Exness BrandVoice: Psychology Of Trading: The Trading Boom

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A Report By Exness

The following article is an excerpt from Exness’ Psychology of Trading report, which examines the realities of making trading decisions under high-pressure, psychologically intense conditions. To do this, Exness surveyed a range of successful day traders, and interviewed a host of high-pressure decision-makers from outside the world of finance, to get their tips on how to handle the thrills and make the right move when the clock is ticking.

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If you ask the man on the street to describe a trader, they will probably conjure up an image of an arrogant twenty-something in a pinstripe suit who is convinced of his own brilliance.

But that image of the coolly self-assured young person is far from the truth, because when it comes to trading, age breeds confidence.

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A survey by Exness found that the older you get, the more confident you are with your trading abilities. Day traders and over are much more self-assured than their younger counterparts, with 45% saying that they are confident in their trading abilities compared to just 11% of Gen Z, 25% of Millennials and 34% of Gen X .

When we interrogate the data further, we see that older traders generally exhibit cooler and calmer trading behavior. Those aged 55 and over are more likely to close their trades early, know when to close manually, don’t hesitate and show the most patience in holding onto losing positions for longer.

Part of this is down to experience. Older traders are more likely to have racked up years of practice, making mistakes and learning from them along the way.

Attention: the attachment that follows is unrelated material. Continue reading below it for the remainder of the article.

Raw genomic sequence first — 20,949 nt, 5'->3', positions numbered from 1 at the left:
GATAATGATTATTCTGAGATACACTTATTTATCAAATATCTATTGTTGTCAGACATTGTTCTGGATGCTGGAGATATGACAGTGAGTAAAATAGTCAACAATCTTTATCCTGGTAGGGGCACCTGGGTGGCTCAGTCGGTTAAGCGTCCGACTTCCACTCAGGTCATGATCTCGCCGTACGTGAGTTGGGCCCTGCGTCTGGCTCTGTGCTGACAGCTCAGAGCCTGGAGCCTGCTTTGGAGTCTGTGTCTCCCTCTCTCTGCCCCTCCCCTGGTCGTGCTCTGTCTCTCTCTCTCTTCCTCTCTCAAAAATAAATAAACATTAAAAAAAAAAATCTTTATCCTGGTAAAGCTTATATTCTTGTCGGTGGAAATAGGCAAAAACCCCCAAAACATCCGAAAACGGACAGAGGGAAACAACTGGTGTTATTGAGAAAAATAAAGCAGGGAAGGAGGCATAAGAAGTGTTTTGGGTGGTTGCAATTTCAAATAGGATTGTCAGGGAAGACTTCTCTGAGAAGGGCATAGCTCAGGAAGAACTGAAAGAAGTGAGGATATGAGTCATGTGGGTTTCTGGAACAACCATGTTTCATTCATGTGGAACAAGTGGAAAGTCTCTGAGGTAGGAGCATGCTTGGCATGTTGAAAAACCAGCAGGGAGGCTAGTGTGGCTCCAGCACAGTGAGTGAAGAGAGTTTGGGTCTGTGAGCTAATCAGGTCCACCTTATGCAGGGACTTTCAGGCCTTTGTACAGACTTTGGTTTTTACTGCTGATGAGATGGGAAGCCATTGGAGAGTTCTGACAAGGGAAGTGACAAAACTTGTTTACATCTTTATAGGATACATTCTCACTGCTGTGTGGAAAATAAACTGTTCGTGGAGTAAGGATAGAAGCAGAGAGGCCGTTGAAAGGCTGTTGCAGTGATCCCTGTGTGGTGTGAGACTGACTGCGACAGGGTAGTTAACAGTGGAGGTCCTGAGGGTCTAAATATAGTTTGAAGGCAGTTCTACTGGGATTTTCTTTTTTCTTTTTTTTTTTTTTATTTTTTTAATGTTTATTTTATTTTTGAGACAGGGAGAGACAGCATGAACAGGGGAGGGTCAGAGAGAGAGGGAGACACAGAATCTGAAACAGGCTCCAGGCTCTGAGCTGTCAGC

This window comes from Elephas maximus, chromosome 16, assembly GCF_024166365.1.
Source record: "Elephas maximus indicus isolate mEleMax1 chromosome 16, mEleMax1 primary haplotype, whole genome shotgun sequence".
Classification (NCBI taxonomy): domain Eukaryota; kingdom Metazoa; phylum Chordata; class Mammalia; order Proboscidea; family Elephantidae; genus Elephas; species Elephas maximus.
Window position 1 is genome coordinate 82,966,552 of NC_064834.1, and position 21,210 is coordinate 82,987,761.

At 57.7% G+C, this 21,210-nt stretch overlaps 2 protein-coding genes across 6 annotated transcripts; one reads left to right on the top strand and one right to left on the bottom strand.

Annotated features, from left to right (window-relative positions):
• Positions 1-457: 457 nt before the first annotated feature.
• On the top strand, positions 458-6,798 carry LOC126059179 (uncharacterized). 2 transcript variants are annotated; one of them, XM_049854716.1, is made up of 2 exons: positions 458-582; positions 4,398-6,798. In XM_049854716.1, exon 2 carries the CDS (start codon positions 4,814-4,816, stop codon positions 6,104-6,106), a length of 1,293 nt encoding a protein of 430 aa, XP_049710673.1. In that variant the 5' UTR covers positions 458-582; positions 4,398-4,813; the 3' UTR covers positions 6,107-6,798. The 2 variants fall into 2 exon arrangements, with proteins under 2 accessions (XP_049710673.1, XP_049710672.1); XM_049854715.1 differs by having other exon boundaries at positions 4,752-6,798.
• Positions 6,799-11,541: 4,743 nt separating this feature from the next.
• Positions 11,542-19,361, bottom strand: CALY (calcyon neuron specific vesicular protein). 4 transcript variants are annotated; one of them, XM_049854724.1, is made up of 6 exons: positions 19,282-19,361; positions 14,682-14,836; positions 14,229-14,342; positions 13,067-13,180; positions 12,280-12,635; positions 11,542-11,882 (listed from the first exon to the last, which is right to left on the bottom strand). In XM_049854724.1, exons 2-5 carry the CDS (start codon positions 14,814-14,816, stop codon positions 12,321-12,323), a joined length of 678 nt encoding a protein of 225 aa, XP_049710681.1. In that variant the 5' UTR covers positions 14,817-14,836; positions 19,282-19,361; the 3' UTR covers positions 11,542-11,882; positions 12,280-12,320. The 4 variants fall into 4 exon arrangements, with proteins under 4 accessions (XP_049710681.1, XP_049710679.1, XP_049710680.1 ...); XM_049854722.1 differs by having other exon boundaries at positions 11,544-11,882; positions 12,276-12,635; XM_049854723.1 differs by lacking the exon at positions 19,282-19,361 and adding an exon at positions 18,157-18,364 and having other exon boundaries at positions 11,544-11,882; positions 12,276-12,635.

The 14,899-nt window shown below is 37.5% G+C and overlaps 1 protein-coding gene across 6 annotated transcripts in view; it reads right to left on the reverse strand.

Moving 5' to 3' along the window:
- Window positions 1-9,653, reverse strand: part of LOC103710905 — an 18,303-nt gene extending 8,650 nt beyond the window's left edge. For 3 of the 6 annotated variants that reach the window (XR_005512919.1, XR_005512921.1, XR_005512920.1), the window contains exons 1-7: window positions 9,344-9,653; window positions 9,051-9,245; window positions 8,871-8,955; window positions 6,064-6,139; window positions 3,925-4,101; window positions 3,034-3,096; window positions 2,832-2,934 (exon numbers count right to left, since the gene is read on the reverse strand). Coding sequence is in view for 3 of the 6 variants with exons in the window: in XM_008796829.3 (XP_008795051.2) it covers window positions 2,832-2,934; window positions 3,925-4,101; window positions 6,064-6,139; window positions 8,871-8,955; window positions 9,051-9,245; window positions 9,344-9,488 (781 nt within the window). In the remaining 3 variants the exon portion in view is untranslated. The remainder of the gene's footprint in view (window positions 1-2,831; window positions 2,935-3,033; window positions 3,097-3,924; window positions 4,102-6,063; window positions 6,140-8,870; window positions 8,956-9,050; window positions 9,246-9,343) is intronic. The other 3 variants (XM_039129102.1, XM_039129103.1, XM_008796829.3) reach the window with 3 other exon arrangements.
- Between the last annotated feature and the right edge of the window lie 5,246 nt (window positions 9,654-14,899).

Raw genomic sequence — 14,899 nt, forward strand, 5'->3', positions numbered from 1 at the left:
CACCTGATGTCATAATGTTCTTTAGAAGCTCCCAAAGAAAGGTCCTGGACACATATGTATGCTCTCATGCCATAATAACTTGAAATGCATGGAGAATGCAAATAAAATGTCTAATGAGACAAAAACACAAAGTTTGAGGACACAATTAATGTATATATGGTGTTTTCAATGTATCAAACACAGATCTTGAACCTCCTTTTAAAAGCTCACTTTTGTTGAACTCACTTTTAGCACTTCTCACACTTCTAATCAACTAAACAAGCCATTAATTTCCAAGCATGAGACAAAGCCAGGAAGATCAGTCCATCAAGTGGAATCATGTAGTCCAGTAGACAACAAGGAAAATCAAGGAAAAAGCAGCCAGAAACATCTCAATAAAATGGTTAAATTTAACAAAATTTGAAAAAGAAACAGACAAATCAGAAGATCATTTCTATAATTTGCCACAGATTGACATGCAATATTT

Robert Kershaw, a former paratrooper and military historian, said that gaining experience by doing a range of roles is critical to shaping good judgement.

He says: “The reason [top military staff] have excellent judgment is because they’ve done all the jobs along the way. If you’ve got somebody who’s been immersed in the field with which he has decided to become an expert, his judgment will be pretty good by the time he is nearing the top.”

But it may not just be experience that fosters confidence in older traders. Baby boomers tend to trade for different reasons than their younger counterparts.

Nearly three-quarters (73%) said they traded for the intellectual challenge and to up-skill their financial abilities (64%). Whereas younger cohorts were more likely to trade be their own boss (63% of Gen Z) or to earn more money than as a employee (55% of Millennial traditional).

Those different reasons for trading may affect how different age groups think and approach trading.
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There is less at stake for older traders who are trading for the thrill of learning than for nervous youngsters who are trading to pay the mortgage or finally give up that job they hate.

Keith Hackett, former top-level football referee, agrees that age breeds experience.

He points out that by the time a referee joins the Premier League he will likely have spent ten years honing his skills in lower leagues – a crucial period for him to make mistakes and gain the level of confidence needed to cope in the big leagues.

“I think a great referee takes risks”, he says. “The more experienced referee is likely to have experienced conflict to a greater level, therefore he has the ability to take greater risks. Because he says to himself ‘I’m in control. I don’t have a problem’”.

Those risks could be giving a verbal warning to a player rather than a yellow card, or even allowing the match to continue after a foul if the team that was fouled has possession.

“The confidence comes through experience. These are absolute measured risks. That process helps you reduce conflict and your actions have actually added positive response,” he says.

But he cautions that confidence can “easily trip into arrogance” and experienced practitioners need to make sure they are always learning.


Credit: www.forbes.com /

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